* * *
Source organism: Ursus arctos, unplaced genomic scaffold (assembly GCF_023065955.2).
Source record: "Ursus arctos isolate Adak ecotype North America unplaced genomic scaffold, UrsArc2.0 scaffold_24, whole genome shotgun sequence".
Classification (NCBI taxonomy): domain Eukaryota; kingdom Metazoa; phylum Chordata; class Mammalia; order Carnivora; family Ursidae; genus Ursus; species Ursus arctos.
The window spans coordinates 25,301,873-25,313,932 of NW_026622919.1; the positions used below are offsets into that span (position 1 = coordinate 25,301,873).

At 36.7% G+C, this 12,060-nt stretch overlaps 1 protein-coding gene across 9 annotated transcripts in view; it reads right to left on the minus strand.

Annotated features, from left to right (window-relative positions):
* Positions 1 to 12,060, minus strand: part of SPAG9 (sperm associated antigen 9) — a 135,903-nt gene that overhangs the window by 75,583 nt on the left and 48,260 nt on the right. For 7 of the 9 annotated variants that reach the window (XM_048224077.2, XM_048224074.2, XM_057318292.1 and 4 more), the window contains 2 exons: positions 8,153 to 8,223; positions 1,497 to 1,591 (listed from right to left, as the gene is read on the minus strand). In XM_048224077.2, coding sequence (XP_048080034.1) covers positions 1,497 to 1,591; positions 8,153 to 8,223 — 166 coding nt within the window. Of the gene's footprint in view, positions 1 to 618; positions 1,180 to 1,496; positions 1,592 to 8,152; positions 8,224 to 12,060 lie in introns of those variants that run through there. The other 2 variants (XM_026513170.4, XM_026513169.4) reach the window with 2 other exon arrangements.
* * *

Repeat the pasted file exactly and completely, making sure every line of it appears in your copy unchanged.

Source organism: Ursus arctos, unplaced genomic scaffold (assembly GCF_023065955.2).
Source record: "Ursus arctos isolate Adak ecotype North America unplaced genomic scaffold, UrsArc2.0 scaffold_24, whole genome shotgun sequence".
Classification (NCBI taxonomy): domain Eukaryota; kingdom Metazoa; phylum Chordata; class Mammalia; order Carnivora; family Ursidae; genus Ursus; species Ursus arctos.
The window spans coordinates 25,301,873-25,313,932 of NW_026622919.1; the positions used below are offsets into that span (position 1 = coordinate 25,301,873).

At 36.7% G+C, this 12,060-nt stretch overlaps 1 protein-coding gene across 9 annotated transcripts in view; it reads right to left on the minus strand.

Annotated features, from left to right (window-relative positions):
* Positions 1 to 12,060, minus strand: part of SPAG9 (sperm associated antigen 9) — a 135,903-nt gene that overhangs the window by 75,583 nt on the left and 48,260 nt on the right. For 7 of the 9 annotated variants that reach the window (XM_048224077.2, XM_048224074.2, XM_057318292.1 and 4 more), the window contains 2 exons: positions 8,153 to 8,223; positions 1,497 to 1,591 (listed from right to left, as the gene is read on the minus strand). In XM_048224077.2, coding sequence (XP_048080034.1) covers positions 1,497 to 1,591; positions 8,153 to 8,223 — 166 coding nt within the window. Of the gene's footprint in view, positions 1 to 618; positions 1,180 to 1,496; positions 1,592 to 8,152; positions 8,224 to 12,060 lie in introns of those variants that run through there. The other 2 variants (XM_026513170.4, XM_026513169.4) reach the window with 2 other exon arrangements.